Voly Music didn’t start life in the music industry; Our business first found success in superyachting. There we learned how certain pressures – particularly on individuals – transcend specific areas of the company.

Superyacht captains carry out complex logistical operations, often involving hundreds of thousands of pounds/dollars. Every international voyage they embark on comes with numerous expenses to manage – not the least of which is fuel, food, equipment and mooring fees.

“Obviously, a big part of the reason the big banks get away with siphoning off these huge sums of money from artists’ profits isn’t just because of the money — it’s because of the timing.”

Often these fees have to be paid in multiple currencies and then reconciled for accountants and finally for the yacht owners.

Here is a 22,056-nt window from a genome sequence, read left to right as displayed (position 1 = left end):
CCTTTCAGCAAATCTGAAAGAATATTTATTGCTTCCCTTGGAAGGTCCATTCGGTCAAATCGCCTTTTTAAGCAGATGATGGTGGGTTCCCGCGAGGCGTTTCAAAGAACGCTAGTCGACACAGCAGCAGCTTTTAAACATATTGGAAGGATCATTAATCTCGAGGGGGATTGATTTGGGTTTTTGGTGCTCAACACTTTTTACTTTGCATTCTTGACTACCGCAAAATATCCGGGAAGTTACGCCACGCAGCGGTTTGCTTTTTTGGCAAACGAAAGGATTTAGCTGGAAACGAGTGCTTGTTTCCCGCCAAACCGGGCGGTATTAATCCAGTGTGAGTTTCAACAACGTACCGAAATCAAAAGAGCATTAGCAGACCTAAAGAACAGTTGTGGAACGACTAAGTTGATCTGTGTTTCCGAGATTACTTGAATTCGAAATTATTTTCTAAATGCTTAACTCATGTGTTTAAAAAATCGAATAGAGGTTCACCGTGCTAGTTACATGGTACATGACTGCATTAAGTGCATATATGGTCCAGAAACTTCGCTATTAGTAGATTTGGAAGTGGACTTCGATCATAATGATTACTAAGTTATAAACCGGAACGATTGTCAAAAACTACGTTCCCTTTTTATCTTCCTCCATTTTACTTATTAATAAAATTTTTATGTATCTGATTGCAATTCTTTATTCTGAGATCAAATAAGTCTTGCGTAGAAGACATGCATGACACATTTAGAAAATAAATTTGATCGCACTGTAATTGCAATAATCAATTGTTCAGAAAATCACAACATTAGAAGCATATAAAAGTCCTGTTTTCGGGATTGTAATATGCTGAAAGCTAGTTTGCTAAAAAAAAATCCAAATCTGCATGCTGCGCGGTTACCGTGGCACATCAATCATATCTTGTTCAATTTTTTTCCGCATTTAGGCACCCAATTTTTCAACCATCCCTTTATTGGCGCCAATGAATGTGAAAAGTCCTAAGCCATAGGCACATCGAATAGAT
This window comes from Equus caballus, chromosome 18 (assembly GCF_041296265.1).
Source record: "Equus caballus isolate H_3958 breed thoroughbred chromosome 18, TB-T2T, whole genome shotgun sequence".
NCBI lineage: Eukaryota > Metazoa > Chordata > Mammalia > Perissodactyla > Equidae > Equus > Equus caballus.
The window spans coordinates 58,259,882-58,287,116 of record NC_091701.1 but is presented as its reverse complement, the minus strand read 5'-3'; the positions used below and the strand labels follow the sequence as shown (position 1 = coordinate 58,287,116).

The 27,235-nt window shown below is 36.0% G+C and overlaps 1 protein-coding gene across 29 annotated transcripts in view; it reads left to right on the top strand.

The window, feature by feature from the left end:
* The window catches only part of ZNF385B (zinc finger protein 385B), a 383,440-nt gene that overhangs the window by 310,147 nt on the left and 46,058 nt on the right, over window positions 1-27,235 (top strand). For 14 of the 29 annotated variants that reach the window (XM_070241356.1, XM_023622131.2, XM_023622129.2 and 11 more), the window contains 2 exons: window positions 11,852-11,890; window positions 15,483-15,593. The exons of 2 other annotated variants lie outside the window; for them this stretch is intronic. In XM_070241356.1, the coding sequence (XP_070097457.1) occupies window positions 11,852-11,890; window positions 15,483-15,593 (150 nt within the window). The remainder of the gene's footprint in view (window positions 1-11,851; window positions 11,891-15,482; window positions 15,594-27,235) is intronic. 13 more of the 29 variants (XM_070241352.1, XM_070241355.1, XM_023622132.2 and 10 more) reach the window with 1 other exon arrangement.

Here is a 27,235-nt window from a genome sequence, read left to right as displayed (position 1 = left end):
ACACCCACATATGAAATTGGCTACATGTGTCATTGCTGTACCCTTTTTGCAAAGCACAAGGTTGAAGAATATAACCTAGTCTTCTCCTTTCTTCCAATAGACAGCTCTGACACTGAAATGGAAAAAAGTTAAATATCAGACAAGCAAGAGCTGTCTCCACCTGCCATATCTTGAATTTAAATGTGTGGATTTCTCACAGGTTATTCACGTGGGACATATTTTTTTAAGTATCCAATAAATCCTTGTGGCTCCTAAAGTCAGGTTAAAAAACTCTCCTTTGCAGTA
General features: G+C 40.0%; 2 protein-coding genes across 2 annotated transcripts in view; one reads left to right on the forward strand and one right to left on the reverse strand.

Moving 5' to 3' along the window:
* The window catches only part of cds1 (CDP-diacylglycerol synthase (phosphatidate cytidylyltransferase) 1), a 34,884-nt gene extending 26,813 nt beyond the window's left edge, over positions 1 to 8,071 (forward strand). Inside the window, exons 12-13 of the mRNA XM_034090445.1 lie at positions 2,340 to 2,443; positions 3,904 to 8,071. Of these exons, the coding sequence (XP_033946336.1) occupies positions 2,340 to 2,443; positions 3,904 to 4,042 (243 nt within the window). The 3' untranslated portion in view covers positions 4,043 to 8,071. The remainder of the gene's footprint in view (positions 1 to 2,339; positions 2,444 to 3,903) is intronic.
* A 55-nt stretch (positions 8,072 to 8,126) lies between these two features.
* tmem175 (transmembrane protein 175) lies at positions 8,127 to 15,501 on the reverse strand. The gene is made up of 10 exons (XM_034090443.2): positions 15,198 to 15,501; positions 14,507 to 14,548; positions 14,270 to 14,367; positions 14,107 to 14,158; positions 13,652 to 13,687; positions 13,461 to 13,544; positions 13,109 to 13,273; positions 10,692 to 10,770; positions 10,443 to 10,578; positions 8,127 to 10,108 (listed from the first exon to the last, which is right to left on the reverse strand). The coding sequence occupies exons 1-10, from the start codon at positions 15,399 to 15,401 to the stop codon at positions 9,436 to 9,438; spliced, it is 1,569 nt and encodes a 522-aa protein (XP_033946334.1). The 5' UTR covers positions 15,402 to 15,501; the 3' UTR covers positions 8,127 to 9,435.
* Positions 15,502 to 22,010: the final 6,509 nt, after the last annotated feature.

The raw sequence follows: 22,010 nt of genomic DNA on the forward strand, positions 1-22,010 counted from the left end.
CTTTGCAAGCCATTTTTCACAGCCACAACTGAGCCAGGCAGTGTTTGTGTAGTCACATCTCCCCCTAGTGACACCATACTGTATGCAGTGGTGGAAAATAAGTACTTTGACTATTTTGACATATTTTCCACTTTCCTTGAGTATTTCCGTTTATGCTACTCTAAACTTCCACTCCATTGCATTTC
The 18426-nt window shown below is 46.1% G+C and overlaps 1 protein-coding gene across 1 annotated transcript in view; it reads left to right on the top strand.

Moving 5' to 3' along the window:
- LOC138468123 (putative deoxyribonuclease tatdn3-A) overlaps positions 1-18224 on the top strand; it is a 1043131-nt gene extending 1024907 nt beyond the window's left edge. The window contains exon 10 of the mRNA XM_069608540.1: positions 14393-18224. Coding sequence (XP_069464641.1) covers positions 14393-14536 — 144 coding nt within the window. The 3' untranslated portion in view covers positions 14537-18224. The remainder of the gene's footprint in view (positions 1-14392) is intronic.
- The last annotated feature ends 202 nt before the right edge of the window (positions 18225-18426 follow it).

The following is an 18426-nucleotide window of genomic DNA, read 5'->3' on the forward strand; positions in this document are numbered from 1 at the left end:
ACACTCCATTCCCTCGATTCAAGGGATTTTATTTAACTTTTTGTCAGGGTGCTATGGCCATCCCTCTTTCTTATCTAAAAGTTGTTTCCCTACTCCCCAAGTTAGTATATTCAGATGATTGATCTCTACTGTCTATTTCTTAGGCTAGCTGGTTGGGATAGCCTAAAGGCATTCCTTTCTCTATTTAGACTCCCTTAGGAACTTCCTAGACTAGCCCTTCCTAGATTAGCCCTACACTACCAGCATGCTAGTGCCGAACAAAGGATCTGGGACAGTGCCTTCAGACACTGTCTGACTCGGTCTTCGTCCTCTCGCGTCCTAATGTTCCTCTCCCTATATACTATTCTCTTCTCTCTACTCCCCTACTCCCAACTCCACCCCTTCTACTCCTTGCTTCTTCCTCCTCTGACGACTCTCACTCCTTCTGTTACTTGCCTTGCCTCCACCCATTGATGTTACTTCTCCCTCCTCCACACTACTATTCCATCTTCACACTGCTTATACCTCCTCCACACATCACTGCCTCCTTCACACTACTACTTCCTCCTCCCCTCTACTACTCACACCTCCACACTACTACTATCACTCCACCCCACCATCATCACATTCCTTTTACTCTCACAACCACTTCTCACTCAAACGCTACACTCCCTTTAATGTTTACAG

It’s not that different from the live touring business when you think about it.

With so many things to do and so little time to get them done, those tasked with managing and balancing tour budgets can understandably choose the path of least resistance. That means important decisions like how to handle forex transactions take a bit of a backseat.

That’s why we’ve created a platform that does the heavy lifting for you. Because people don’t have time.


Those who manage tours are under immense pressure to juggle complex financial procedures while ensuring every penny is properly accounted for. It’s easy to see why something like a high street bank that charges excessive fees for foreign exchange transactions is easy to overlook.

But this reliance on big-name banks to process foreign exchange transactions can cost a fortune — and shockingly, eat away at an artist’s income.music business worldwide

https://www.musicbusinessworldwide.com/with-touring-costs-spiralling-artists-mustnt-dismiss-how-much-theyre-wasting-on-foreign-exchange-payments/ With touring costs skyrocketing, artists can’t dismiss how much they’re wasting on foreign exchange payments.

Fry Electronics Team